Built-in security tools can also protect endpoints if employees accidentally click on malicious links. HP Sure Click assists with this issue by opening browser tabs in individual virtual containers to protect the OS from infection. And in the event a device does become compromised or the hard drive is erased, HP Sure Recover enables IT to quickly recover the operating system so your employee can get back to work.
Hardware with these kinds of embedded features offers a solid foundation for endpoint security.
Artificial intelligence might sound like something that belongs in the realm of technology companies, but it’s actually helping many government agencies get work done—often in conjunction with cloud technology. One of the most common uses of AI in government is chatbots, which are frequently used to answer routine questions. These chatbots can free up the workforce’s time, and some state agencies have seen opportunities to implement this technology during the pandemic.
AI can also help government agencies be more forward-thinking. What do they want the future of their city or town to look like? Smart city technology often relies on AI to gather and analyze data, and can be applied to issues like improving traffic flow and monitoring pollution levels. These applications might sound simple, but they can actually improve the daily lives of many people.
Government agencies need to find ways to operate more efficiently; AI is one promising solution that can both ease the workloads of employees and increase customer satisfaction. Plus, AI’s benefits will likely extend way beyond handling the demands of the current pandemic.
Investing in technologies that enable efficiency is an integral part of digital transformation, but agencies should also take steps to avoid unnecessary setbacks like security breaches.
Just consider how long it would take your agency to get back up and running after a serious ransomware attack. The time spent fixing the problem would be costly, and the risk associated with potentially stolen personal information could also pose big problems. Security issues aren’t limited to large attacks, either. Even small attacks that take an individual member of the workforce offline can cause real headaches and impede work.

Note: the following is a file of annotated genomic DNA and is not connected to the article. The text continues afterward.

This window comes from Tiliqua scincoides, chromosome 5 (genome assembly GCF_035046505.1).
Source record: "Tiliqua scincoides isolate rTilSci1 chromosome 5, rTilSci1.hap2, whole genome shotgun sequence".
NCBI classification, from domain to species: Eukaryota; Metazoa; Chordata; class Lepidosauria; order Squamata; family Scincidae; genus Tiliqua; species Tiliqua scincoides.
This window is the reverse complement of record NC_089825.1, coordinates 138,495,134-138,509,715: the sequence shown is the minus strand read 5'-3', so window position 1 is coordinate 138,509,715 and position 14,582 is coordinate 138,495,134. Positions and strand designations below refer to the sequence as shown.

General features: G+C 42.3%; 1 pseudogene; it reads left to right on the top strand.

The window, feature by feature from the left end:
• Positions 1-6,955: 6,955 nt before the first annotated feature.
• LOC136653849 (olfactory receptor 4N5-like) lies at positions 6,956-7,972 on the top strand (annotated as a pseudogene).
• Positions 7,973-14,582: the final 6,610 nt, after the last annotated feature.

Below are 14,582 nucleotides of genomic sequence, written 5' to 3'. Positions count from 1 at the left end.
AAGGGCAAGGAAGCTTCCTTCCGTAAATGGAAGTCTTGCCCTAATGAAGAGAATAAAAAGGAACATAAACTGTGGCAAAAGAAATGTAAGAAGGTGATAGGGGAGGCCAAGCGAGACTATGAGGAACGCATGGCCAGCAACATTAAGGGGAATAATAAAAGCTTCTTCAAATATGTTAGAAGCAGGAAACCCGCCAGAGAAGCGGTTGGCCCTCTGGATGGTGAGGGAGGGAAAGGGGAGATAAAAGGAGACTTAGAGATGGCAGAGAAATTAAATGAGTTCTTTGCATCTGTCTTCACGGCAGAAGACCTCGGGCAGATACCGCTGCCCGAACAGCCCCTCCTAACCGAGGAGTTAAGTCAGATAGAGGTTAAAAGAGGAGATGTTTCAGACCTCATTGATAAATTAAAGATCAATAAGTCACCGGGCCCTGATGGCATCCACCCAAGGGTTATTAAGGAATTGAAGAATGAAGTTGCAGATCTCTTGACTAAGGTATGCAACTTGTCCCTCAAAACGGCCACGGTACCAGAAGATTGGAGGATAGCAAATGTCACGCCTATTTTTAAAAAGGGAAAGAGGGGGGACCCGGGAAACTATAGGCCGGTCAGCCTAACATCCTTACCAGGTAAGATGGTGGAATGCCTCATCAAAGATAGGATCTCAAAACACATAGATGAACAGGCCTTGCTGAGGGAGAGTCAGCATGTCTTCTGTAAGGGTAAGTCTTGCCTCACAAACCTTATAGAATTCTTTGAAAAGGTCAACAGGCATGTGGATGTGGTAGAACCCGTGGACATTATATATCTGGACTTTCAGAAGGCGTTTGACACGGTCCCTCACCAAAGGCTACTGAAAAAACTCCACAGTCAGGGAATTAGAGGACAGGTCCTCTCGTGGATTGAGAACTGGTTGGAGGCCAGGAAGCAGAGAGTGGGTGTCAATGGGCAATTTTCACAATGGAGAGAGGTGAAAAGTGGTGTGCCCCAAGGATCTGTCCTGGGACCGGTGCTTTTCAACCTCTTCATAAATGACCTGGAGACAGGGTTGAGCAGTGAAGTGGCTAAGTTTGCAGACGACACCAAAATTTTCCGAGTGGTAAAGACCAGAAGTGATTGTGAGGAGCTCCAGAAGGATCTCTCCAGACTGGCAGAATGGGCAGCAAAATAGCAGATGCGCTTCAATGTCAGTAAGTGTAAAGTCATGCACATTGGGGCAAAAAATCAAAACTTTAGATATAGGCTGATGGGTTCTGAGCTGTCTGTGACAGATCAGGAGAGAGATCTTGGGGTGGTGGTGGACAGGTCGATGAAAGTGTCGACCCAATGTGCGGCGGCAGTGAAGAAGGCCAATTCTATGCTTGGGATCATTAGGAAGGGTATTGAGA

Some lawmakers have expressed interest in investing in cybersecurity in recent months, so there may be opportunities for state and local agencies to upgrade their security. If possible, consider investing in hardware that’s inherently secure, which makes it easier for your IT team to deploy and keep an eye on endpoint devices and for your workforce to stay safe—wherever they’re working.
HP PCs and printers, for example, come with built-in security solutions that protect from firmware attacks, malware, phishing, and other security threats that have only grown more common during this global pandemic.
In the face of increased demand for services, many state and local government agencies have already accelerated their efforts to modernize their technology. The CARES Act passed in March 2020 included funding for state and local governments and could enable IT departments to continue with technology upgrades.
During any time of uncertainty, it’s wise to look for ways to ensure secure, efficient processes in the future, so it’s likely digital transformation in government will remain a topic of discussion for the foreseeable future. If you’d like to learn more about technology options available to you, take a look at HP’s solutions for government.